, Volume 8, Issue 2-3, pp 139-158

Strategies for enhancement of natural bay scallop, Argopecten irradians irradians, populations; A case study in the Niantic River estuary, Connecticut, USA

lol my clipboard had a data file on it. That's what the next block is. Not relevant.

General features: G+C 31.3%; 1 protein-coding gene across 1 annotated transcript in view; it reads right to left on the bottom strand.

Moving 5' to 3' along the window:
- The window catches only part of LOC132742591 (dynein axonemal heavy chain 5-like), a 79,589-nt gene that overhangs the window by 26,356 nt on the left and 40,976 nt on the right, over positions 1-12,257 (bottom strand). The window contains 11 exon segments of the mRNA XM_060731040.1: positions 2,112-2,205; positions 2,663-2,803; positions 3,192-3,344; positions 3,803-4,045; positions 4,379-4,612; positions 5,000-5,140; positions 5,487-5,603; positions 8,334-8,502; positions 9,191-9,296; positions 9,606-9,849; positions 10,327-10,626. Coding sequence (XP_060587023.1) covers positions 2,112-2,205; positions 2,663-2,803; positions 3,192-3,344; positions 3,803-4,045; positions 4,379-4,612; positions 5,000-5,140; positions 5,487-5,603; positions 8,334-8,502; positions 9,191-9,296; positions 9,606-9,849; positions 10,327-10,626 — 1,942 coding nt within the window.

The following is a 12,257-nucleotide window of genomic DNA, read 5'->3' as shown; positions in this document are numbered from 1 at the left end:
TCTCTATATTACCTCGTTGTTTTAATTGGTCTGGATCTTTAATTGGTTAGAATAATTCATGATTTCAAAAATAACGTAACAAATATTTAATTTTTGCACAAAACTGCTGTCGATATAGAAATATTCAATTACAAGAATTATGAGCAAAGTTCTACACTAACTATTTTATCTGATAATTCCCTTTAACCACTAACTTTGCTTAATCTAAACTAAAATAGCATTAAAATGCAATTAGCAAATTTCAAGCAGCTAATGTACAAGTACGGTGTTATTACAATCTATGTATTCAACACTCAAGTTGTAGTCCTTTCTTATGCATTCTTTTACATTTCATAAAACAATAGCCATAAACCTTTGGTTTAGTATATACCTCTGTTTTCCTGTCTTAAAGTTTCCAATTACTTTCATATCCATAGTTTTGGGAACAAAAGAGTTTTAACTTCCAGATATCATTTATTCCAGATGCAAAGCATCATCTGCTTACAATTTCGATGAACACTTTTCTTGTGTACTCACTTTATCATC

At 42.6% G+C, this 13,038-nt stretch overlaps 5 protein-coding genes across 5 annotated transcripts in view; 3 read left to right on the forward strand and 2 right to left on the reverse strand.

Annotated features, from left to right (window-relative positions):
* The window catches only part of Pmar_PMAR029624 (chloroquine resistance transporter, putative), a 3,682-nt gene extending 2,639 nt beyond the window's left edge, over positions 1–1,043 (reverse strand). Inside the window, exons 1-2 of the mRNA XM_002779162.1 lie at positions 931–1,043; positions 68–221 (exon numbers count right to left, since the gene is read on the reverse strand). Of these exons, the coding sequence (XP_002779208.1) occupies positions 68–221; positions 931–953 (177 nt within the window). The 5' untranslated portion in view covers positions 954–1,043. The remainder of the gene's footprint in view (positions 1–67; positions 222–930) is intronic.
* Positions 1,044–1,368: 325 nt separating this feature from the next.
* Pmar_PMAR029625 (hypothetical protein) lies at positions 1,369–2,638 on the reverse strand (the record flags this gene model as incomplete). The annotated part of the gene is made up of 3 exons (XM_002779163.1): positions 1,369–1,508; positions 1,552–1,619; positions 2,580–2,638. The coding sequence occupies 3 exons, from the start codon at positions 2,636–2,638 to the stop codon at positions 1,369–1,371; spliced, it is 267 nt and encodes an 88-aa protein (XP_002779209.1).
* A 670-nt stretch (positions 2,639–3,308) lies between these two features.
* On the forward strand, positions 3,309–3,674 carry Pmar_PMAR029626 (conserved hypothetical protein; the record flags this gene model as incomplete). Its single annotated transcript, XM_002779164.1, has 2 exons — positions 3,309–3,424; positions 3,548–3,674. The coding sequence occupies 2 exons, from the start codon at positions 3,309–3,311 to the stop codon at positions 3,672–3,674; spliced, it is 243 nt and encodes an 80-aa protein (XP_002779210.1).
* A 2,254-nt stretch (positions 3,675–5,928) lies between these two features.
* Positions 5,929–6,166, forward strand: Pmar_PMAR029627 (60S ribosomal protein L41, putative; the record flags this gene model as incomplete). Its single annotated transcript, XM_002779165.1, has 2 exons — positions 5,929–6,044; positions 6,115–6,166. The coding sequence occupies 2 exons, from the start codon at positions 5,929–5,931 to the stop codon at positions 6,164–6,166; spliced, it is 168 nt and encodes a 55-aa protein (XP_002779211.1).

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We investigated strategies to enhance populations of bay scallops,Argopecten irradians irradians (Lamarck, 1819), in a presumablyrecruitment-limited natural habitat. At present, the Niantic Riverestuary supports only a minor bay scallop population that is harvestedrecreationally. Three enhancement strategies were evaluated; (1)collection and redistribution of natural spatfall, (2) introduction andover-wintering of hatchery-reared stock into natural habitat to providenew spawning stock, and (3) over-wintering of hatchery-reared stock insuspension culture for creation of mobile spawner sanctuaries. Anassessment of natural bay scallop recruitment in the Niantic Riverconducted in 1997 indicated that few spat were found, they were widelydispersed within the river, and peak spawning occurred in late July1997. Direct re-seeding was evaluated as an enhancement measure byplanting hatchery-reared scallops (≌ 38 mm shell height) insmall-scale, 100-m2 plots at different times and densities.Time of planting and the inferred predation intensity were major factorsaffecting survival; whereas, planting density had no significant effect.Approximately 9,000 scallops (35–45 mm shell height), broadcastwithin an eelgrass bed in November 1997, had high over-winter survivaland underwent gametogenesis and spawning during 1998. Of 26,000 bayscallops (≌ 45 mm shell height) over-wintered in suspensionculture from 1998–1999, approximately 60–80%survived, and these scallops spawned in mobile sanctuaries, during thesummer of 1999. There is good potential for using aquacultural methodsfor enhancement of bay scallop populations when natural recruitment ispoor and habitat and environmental conditions are not limiting.